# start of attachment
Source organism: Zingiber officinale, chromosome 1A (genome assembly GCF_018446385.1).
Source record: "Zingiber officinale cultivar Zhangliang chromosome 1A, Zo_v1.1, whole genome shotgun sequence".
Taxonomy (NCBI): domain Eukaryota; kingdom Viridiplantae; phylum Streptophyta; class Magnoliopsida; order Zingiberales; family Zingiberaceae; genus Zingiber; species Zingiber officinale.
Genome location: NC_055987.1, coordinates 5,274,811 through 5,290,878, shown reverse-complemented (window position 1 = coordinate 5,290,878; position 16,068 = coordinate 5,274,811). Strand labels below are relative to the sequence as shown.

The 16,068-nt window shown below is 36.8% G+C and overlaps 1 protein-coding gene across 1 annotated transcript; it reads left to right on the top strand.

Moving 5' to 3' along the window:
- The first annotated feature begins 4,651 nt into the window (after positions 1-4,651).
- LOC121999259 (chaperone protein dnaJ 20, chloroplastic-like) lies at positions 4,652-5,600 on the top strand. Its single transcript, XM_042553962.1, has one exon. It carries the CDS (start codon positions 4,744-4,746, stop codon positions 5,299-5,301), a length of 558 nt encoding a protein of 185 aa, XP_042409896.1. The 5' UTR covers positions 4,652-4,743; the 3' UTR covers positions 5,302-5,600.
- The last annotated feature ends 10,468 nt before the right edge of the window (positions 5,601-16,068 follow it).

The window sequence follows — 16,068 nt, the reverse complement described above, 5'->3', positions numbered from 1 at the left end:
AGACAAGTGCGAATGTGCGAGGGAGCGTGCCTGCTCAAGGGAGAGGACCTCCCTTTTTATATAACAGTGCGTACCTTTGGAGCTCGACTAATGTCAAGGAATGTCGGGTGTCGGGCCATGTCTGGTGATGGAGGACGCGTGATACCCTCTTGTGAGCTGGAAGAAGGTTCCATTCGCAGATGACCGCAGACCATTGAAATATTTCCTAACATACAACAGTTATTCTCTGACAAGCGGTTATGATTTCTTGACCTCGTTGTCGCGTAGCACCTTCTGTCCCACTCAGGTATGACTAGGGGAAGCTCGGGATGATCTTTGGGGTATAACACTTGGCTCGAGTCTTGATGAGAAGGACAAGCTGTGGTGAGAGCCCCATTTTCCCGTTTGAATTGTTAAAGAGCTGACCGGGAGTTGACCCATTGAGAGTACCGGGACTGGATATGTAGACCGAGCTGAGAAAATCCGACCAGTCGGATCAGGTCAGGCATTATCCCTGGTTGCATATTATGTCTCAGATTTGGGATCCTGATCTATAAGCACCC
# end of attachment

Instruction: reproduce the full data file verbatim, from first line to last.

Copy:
Source organism: Zingiber officinale, chromosome 1A (genome assembly GCF_018446385.1).
Source record: "Zingiber officinale cultivar Zhangliang chromosome 1A, Zo_v1.1, whole genome shotgun sequence".
Taxonomy (NCBI): domain Eukaryota; kingdom Viridiplantae; phylum Streptophyta; class Magnoliopsida; order Zingiberales; family Zingiberaceae; genus Zingiber; species Zingiber officinale.
Genome location: NC_055987.1, coordinates 5,274,811 through 5,290,878, shown reverse-complemented (window position 1 = coordinate 5,290,878; position 16,068 = coordinate 5,274,811). Strand labels below are relative to the sequence as shown.

The 16,068-nt window shown below is 36.8% G+C and overlaps 1 protein-coding gene across 1 annotated transcript; it reads left to right on the top strand.

Moving 5' to 3' along the window:
- The first annotated feature begins 4,651 nt into the window (after positions 1-4,651).
- LOC121999259 (chaperone protein dnaJ 20, chloroplastic-like) lies at positions 4,652-5,600 on the top strand. Its single transcript, XM_042553962.1, has one exon. It carries the CDS (start codon positions 4,744-4,746, stop codon positions 5,299-5,301), a length of 558 nt encoding a protein of 185 aa, XP_042409896.1. The 5' UTR covers positions 4,652-4,743; the 3' UTR covers positions 5,302-5,600.
- The last annotated feature ends 10,468 nt before the right edge of the window (positions 5,601-16,068 follow it).

The window sequence follows — 16,068 nt, the reverse complement described above, 5'->3', positions numbered from 1 at the left end:
AGACAAGTGCGAATGTGCGAGGGAGCGTGCCTGCTCAAGGGAGAGGACCTCCCTTTTTATATAACAGTGCGTACCTTTGGAGCTCGACTAATGTCAAGGAATGTCGGGTGTCGGGCCATGTCTGGTGATGGAGGACGCGTGATACCCTCTTGTGAGCTGGAAGAAGGTTCCATTCGCAGATGACCGCAGACCATTGAAATATTTCCTAACATACAACAGTTATTCTCTGACAAGCGGTTATGATTTCTTGACCTCGTTGTCGCGTAGCACCTTCTGTCCCACTCAGGTATGACTAGGGGAAGCTCGGGATGATCTTTGGGGTATAACACTTGGCTCGAGTCTTGATGAGAAGGACAAGCTGTGGTGAGAGCCCCATTTTCCCGTTTGAATTGTTAAAGAGCTGACCGGGAGTTGACCCATTGAGAGTACCGGGACTGGATATGTAGACCGAGCTGAGAAAATCCGACCAGTCGGATCAGGTCAGGCATTATCCCTGGTTGCATATTATGTCTCAGATTTGGGATCCTGATCTATAAGCACCC